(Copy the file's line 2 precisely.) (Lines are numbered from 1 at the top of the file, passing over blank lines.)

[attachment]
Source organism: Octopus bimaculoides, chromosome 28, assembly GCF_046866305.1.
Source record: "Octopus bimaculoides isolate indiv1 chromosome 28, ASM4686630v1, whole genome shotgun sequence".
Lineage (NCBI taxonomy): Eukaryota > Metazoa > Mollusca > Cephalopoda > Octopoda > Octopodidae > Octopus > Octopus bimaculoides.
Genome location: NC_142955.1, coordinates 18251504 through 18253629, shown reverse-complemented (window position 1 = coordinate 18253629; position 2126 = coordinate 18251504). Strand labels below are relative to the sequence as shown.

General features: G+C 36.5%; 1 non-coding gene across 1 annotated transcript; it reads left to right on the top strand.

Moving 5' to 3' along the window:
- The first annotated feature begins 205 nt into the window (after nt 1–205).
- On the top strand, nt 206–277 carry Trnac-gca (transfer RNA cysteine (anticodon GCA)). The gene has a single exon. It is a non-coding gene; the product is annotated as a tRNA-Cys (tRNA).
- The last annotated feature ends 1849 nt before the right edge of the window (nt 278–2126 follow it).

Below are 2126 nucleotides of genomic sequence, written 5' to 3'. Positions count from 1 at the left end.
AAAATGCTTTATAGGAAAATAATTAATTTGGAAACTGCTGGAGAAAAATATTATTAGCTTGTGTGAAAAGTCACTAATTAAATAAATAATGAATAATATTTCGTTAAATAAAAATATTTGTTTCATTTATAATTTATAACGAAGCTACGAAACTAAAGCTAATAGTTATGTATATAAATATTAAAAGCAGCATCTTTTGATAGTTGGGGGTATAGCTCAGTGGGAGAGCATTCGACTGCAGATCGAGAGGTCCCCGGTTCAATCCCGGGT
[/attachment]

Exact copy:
Source record: "Octopus bimaculoides isolate indiv1 chromosome 28, ASM4686630v1, whole genome shotgun sequence".